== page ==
There's been a lot of buzz recently about a new study that punched a few new holes in the already-tattered notion that weight gain and loss is simply a matter of "calories in vs. calories out."
What Did the Study Find?
One big challenge with losing weight is keeping it off after you've lost it. Most people eventually end up regaining most or all of the weight they've lost. So, researchers took people who had recently lost a significant amount of weight and compared the effectiveness of three different maintenance plans:
All three plans had the same number of calories -- precisely calibrated to match the number of calories each person burned each day. Not surprisingly, over the course of the study, no one lost or gained any weight.
The big news was this: People burned, on average, 300 more calories a day when they were eating the very low carb plan than they did on the high-carbohydrate plan. The low-glycemic diet was somewhere in between. The study authors concluded that, over time, people eating a low-fat diet would have a much harder time maintaining their weight loss than people on a lower-carbohydrate regimen.
Unfortunately, the study authors also noticed some negative effects from the very low carbohydrate diet. While on the low-carb regimen, subjects experienced increased levels of stress hormones and inflammation markers -- both of which might increase the risk of obesity over the long term. People on the moderate-carb, low-glycemic diet seemed to fare best of all. They burned extra calories but with none of the negative effects.
As news of the study spread, my inbox filled up with questions from journalists, news directors, medical colleagues, and readers. How significant is this finding? Is this really something new? Will this study change my advice regarding diet and weight loss?
Is This a New Finding?
It's not surprising (to me, anyway) that eating more protein and fewer refined carbohydrates would affect metabolism. (See my article "Protein and Weight Loss.")
I think what's most striking about this study is the magnitude of the effect -- 300 calories a day is a pretty big deal. I suspect that one reason that this study produced such dramatic results is that the subjects had just lost a significant amount of weight in a short period of time. Rapid weight loss produces some very dramatic changes in energy metabolism, and the fact that the subjects were in that exaggerated state of metabolic flux when they started the study may have amplified the effects of the three diets.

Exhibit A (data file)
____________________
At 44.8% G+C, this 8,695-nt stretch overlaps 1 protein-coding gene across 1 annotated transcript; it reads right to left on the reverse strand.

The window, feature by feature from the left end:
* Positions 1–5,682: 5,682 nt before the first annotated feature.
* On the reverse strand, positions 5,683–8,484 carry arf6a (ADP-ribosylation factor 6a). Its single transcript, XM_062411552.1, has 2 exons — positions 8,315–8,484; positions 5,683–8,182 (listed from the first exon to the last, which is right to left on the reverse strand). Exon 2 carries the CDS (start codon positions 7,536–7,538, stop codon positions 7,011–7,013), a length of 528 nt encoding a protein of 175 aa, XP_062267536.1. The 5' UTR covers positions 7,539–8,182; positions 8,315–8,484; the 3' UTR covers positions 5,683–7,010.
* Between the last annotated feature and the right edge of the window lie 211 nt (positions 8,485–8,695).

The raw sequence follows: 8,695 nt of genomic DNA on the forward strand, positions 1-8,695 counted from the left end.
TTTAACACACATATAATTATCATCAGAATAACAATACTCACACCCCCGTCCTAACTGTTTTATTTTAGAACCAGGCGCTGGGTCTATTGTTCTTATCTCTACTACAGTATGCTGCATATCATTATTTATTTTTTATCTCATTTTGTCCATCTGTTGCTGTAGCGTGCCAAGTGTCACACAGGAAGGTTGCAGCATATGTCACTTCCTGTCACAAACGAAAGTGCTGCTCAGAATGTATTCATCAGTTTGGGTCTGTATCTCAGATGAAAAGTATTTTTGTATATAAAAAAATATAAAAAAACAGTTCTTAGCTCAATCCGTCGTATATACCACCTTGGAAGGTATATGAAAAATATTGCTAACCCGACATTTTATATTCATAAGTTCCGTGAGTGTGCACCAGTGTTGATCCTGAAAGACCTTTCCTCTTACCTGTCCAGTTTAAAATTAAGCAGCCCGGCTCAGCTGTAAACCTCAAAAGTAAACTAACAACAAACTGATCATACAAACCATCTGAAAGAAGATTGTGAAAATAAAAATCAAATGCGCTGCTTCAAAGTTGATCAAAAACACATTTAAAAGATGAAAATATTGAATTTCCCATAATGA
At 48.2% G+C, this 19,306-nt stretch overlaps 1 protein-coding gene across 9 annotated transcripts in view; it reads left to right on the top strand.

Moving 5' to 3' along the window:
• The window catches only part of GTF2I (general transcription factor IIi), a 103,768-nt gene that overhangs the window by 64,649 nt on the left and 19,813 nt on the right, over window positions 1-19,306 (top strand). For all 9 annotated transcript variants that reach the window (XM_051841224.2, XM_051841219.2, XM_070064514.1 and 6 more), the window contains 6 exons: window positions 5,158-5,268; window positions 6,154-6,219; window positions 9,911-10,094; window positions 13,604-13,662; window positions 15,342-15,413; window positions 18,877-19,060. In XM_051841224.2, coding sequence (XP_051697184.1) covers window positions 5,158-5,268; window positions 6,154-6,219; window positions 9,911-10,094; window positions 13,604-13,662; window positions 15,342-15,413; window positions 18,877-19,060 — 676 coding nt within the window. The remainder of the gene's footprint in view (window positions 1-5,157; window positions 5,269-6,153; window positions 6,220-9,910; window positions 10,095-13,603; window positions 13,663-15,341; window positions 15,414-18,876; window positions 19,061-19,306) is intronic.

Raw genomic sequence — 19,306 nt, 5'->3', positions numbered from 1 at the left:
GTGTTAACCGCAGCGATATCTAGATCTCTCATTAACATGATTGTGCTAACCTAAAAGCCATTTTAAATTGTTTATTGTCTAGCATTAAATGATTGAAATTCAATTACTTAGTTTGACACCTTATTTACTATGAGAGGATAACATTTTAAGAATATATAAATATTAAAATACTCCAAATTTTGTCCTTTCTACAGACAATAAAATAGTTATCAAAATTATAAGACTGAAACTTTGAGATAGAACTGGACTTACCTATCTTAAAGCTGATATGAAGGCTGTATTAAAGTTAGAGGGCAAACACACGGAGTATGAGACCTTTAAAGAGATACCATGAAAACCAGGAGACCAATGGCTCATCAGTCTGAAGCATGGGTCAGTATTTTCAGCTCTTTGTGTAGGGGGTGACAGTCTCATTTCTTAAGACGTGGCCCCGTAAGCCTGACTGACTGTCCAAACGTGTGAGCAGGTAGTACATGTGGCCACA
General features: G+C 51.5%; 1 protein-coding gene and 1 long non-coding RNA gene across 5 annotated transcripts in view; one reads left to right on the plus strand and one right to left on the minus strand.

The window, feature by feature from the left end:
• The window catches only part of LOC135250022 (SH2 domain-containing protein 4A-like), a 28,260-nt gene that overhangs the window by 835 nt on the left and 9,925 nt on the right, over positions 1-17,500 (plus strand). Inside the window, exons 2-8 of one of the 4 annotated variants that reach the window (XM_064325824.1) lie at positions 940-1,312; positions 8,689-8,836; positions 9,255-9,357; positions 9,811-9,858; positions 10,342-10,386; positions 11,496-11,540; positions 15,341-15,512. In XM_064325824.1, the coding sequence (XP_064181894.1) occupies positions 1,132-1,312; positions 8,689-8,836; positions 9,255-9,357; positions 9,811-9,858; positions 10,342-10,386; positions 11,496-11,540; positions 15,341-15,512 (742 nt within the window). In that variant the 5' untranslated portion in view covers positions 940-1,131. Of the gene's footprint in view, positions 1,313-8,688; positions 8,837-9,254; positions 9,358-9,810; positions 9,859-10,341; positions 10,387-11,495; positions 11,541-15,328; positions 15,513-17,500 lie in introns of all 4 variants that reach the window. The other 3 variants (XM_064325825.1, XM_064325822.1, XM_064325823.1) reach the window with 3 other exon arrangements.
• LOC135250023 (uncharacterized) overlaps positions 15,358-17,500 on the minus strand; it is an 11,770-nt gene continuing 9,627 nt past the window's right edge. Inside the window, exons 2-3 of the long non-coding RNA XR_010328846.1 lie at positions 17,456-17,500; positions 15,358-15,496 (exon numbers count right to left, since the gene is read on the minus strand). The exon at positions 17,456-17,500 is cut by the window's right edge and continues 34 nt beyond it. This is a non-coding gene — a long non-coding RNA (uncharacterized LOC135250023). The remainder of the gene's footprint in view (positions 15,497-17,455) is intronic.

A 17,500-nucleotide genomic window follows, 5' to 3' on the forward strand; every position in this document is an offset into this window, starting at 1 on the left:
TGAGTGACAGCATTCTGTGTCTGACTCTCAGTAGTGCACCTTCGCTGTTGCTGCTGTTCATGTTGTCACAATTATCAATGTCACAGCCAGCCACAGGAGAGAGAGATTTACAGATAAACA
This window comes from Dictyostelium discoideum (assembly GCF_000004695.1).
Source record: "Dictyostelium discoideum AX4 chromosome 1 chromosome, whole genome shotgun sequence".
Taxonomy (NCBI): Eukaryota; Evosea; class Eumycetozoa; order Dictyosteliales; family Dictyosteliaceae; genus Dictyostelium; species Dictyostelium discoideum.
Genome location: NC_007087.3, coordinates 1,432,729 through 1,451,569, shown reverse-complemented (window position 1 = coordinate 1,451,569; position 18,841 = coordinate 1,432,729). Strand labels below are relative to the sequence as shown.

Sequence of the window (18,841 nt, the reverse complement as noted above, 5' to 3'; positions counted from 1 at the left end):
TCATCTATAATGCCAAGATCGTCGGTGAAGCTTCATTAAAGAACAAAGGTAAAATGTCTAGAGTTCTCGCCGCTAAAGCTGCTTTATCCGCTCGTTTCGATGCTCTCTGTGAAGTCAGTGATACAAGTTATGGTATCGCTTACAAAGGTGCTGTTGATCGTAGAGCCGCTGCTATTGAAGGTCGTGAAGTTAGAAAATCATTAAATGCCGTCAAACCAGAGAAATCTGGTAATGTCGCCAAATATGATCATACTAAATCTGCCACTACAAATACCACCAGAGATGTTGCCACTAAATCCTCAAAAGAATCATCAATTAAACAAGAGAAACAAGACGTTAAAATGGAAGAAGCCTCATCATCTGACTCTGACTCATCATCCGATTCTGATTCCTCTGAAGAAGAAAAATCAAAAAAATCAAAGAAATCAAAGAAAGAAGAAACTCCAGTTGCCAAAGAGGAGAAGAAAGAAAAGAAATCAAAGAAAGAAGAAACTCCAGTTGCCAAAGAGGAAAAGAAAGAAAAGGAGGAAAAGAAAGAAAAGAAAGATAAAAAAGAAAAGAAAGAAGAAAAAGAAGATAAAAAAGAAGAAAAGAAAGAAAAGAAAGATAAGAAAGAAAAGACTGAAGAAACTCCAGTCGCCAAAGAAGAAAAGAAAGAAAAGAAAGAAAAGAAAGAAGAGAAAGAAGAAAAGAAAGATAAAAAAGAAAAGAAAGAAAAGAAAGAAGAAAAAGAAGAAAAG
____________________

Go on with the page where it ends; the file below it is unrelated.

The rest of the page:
I think the effect was further exaggerated by the fact that the high-carbohydrate diet wasn't just high in carbs, it was high in refined carbohydrates -- foods that send blood sugar soaring and trigger big rushes of insulin, a hormone that promotes fat storage. And while there are still a few die-hards out there promoting a low-fat, high-carb diet, none of them are recommending that you load up on refined carbohydrates. Had the high-carbohydrate portion of the trial used the same low-glycemic foods as the moderate-carbohydrate diet (just more of them), I'm not sure the difference between those diets would have been as large.
Furthermore, if the moderate-carbohydrate diet had been as high in protein as the low-carbohydrate diet, it might have closed up the gaps even further. Finally, both the moderate- and low-carbohydrate diets featured a much higher proportion of monounsaturated fats -- which have been found to promote fat oxidation and weight loss. Had all three diets used the same types of fats, the differences might not have been as dramatic.
In other words, there were a lot of differences between the diets besides just the quantity of carbs.
It also must be said that the study was too small and too short to be considered the final word on the subject. But it certainly got everyone's attention!
Do Calories Still Matter?
"Carbs, not calories, lead to weight gain," blurbed the New York Times. But, as a take-home message, that's a little misleading. The study didn't find that you could eat as many calories as you want without gaining weight, as long as none of them are carbs. Remember, the amount of calories consumed by the dieters was strictly controlled to ensure weight maintenance. It's just that they got to eat a bit more when they backed off the refined carbs -- without gaining weight.
So, here's my slightly more nuanced take-home lesson:
Excess calories still lead to weight gain -- but excess calories from refined carbohydrates will do it faster than calories from other sources. In other words, all calories matter but some calories matter more than others.
At the end of the day, however, most of us don't have scientists measuring our metabolic rate and precisely calibrating our meals for us. And as the researchers pointed out (but the media largely ignored), identifying the ideal mix of carbs, fats, and proteins is only one part of the puzzle.
"A strategy to reduce glycemic load rather than dietary fat may be advantageous," they wrote. "[But] ultimately, successful weight loss maintenance will require behavioral and environmental interventions."
Does This Change My Advice?
So, how does this research translate into the real world? Does it change my previous advice? Not really. Here, by way of review, are the basic tenets of my approach -- all of which are in line with these new findings:
For more by Monica Reinagel, MS, LDN, CNS, click here.
For more healthy living health news, click here.
Follow Monica Reinagel, MS, LDN, CNS on Twitter: www.twitter.com/NutritionDiva